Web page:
Starting in 2019 all movies will need to meet diversity standards to be eligible for BAFTA Awards, which are pretty much Britain’s equivalent to the Oscars but also the Golden Globes and maybe the Emmys.
The film industry is being brought “up to the ‘standards” that have been in place for British television productions since 2016 that draw not so clear or easy to follow guidelines rather:
A flexible framework which can be used for feature films, television content produced for broadcast and online, as well as a range of audience-facing activities such as film festivals,distribution releases, multiplatform distribution proposals and ambitious film programmes. They are a contractual requirement for all BFI funding, including fiction and documentary films funded via the BFI’s partners.
Seems pretty straightforward, no?
Well maybe this will help clarify a few things, to be eligible for consideration for a BAFTA nomination:
Applicants will be asked to demonstrate how their project contributes to reducing underrepresentation in the film industry in four distinct areas: A) on-screen, B) creative leadership, C) industry access and training opportunities and D) distribution and exhibition strategies. There are four standards, of which each film must satisfy two. Three of the standards refer to areas invisible to cinema-goers: the diversity of the film-making team, the presence of work experience and development opportunities, and the quality of the production group’s outreach to under-served audience groups. The other standard – Standard A – asks that films include “meaningful representations of diversity” in areas such as their main protagonists and antagonists, their themes, and their setting.
You can read more on their official site but fair warning: its a verbal spider web made by a spider on some bad shit.
Who Would Do Such A Thing? Why?
Who? Herr Chief Executive of BAFTA Amanda Berry:
Why? As usual, you don’t really need to know why besides it’s the right thing to do, you hate blinded peon.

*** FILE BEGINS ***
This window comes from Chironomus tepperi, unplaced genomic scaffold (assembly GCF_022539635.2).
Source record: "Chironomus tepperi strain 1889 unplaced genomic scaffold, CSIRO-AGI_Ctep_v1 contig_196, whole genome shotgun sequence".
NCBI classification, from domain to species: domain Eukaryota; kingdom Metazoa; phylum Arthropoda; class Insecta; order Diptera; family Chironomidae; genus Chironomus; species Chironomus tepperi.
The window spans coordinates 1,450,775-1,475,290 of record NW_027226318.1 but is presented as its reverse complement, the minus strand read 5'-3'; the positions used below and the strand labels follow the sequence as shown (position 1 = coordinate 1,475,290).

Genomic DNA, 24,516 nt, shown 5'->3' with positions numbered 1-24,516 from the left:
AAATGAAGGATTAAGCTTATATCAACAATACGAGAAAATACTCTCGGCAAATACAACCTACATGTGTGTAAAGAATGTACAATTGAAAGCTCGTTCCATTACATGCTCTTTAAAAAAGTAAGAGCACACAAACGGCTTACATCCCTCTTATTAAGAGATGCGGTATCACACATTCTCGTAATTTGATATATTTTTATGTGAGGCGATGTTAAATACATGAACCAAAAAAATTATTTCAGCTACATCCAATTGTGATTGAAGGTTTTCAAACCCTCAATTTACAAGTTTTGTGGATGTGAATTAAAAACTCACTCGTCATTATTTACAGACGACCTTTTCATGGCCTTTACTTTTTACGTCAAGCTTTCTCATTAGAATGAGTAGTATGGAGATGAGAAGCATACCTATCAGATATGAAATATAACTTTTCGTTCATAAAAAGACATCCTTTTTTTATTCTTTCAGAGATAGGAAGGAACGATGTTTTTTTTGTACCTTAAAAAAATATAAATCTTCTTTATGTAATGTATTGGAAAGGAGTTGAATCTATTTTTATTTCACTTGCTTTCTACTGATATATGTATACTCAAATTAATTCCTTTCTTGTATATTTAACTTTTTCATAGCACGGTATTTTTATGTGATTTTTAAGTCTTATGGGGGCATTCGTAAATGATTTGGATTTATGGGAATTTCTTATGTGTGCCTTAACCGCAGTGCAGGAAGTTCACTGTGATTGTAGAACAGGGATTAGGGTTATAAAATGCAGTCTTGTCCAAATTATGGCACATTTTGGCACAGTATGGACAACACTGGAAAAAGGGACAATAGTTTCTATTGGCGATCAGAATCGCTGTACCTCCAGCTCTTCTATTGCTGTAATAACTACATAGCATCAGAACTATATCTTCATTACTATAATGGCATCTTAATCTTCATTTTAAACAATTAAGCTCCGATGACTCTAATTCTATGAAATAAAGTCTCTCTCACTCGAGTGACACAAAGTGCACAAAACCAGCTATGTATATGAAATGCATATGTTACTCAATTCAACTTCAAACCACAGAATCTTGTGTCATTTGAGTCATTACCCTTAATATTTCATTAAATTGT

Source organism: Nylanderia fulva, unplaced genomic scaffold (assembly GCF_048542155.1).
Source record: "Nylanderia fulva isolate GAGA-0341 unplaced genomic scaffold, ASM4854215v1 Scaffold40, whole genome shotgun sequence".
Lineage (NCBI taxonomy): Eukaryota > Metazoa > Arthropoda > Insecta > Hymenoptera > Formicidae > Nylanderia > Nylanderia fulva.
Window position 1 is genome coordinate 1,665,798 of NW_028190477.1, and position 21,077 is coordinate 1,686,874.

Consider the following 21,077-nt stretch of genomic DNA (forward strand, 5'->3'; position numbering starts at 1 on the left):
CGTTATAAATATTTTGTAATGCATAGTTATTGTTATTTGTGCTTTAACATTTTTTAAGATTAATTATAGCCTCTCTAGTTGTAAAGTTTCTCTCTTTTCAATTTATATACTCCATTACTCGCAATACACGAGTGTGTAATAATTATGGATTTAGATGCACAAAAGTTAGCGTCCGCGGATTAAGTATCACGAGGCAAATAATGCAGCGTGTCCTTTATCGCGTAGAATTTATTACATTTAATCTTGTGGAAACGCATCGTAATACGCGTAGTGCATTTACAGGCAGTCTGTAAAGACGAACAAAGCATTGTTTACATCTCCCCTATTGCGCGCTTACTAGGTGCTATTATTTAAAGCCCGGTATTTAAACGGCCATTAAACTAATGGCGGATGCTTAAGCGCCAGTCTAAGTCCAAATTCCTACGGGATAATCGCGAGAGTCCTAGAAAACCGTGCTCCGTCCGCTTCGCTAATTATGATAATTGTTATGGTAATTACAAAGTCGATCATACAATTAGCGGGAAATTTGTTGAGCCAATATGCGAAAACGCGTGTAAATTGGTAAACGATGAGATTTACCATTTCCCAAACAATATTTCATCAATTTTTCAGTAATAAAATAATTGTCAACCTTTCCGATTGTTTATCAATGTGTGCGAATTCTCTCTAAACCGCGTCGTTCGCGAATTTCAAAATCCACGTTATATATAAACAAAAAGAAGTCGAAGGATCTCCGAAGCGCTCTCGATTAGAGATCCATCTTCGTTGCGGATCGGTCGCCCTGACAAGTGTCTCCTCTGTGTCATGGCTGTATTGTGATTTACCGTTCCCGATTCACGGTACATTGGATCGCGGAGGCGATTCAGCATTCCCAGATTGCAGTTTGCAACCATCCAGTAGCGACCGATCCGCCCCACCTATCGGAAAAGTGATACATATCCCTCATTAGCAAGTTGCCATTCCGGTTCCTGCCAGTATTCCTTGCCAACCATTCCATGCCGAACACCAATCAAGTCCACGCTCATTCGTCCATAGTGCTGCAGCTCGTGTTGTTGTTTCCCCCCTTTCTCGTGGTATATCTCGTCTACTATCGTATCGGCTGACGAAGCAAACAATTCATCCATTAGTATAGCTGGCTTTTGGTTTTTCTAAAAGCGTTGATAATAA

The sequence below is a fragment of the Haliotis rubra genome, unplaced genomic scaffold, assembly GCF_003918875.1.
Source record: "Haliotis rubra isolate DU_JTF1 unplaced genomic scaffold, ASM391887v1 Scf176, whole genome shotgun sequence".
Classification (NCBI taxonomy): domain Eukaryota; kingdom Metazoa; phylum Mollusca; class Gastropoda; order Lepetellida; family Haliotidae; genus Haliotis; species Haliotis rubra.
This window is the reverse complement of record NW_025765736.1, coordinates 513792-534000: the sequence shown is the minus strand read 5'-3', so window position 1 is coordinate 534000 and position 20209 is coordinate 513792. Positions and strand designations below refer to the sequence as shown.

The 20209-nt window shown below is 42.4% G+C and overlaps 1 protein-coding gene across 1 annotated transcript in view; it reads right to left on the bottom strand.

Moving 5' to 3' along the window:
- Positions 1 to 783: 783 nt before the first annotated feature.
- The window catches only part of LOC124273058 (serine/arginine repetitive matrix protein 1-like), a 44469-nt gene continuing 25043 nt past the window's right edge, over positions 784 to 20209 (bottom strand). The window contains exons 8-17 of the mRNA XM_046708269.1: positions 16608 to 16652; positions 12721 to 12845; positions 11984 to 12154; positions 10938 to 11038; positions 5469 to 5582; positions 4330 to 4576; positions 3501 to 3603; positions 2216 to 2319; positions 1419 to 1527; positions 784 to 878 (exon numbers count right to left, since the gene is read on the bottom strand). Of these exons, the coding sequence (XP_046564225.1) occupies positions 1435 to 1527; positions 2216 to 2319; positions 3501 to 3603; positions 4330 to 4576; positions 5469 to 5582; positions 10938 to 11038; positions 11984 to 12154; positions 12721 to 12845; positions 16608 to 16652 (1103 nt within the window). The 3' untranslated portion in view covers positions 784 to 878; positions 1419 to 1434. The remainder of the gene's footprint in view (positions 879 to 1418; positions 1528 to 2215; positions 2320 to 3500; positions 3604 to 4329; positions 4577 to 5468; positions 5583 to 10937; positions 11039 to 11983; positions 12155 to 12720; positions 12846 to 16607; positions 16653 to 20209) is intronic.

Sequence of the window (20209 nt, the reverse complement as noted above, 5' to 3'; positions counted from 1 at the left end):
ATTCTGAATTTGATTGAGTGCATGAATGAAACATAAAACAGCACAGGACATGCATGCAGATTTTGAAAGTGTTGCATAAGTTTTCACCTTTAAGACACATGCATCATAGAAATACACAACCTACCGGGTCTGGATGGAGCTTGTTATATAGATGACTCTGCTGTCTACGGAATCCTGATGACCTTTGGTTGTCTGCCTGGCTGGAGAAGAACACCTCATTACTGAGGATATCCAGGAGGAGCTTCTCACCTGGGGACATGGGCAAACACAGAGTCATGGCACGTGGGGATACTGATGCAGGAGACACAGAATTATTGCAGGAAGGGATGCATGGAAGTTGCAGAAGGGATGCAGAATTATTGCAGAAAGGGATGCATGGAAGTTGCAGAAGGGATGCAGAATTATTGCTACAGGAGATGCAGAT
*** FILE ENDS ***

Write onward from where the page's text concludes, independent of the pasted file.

Anyway, it all seems to be more of the politically correct bizarro mania that is plaguing mainstream media these days and is becoming the major roadblock to having a reasonable discussion or, how dare you, share an honest and well thought out critique of anything. No matter how deserving.
This will only give another clip of ammo to those who don’t like to rely on reason to craft retorts but choose to decry any conflicting or alternate opinions as anti-[enter literally anything].
To get an idea of how this insanity will affect the British entertainment landscape let’s take a look at the social villain James Bond.
He’s white, he’s a male, he’s well-to-do, full-body abled, he travels to exotic locations and enjoys the finer things in life but according to the new criteria, and despite 2016’s Skyfall winning a heap of heavy international award, this is no longer a contender for any British awards.
Think about that for a moment…then think about this.
But That Can’t Be What This Is All About, Can It?
According to the BFI spokes-bot, the regulations are intended to reduce under-representation of groups such as women, disabled people, gay people, those of lower socio-economic groups and people of black and ethnic minority backgrounds.
I am all for inclusion and see the merits of having your product represent the populace.
It’s ideally a fine merger between business goals and entertainment for all and it doesn’t mean all movies have to follow these criteria.
There are no government decries and certainly no laws enforcing this, yet but if you want any mainstream attention to your projects or to attract award attention-hungry stars ergo investors ergo a shot a making anything that’ll reach an audience you need to play cricket.
When Does The Revolution Start?
One thought is we are all too distracted by the necessity for labels that there is no central “us”, no “we”.
Instead, there are an increasing amount of minority factions that apparently cannot get along until everyone is represented equally in the media.
Lord, will there ever be a day?
The real problem I see here is that the detractors of such invasive shame marketing are conveniently aligned with people like British Member of Parliament and general douchebag Philip Davies.
This smear pretty much discredits both them and their opinions, resulting in more power going to the shame marketers.
Philip has chimed in like a boss saying:
“I am sure that this new criteria will be welcomed by the politically correct, out-of-touch, privileged film industry luvvies who will be patting themselves on the back for being trendy and right on. In the real world the vast majority of people believe in merit and want awards to go to the best films rather than the most politically-correct films.”
Feeling conflicted yet? If so good, but what are you going to do about it?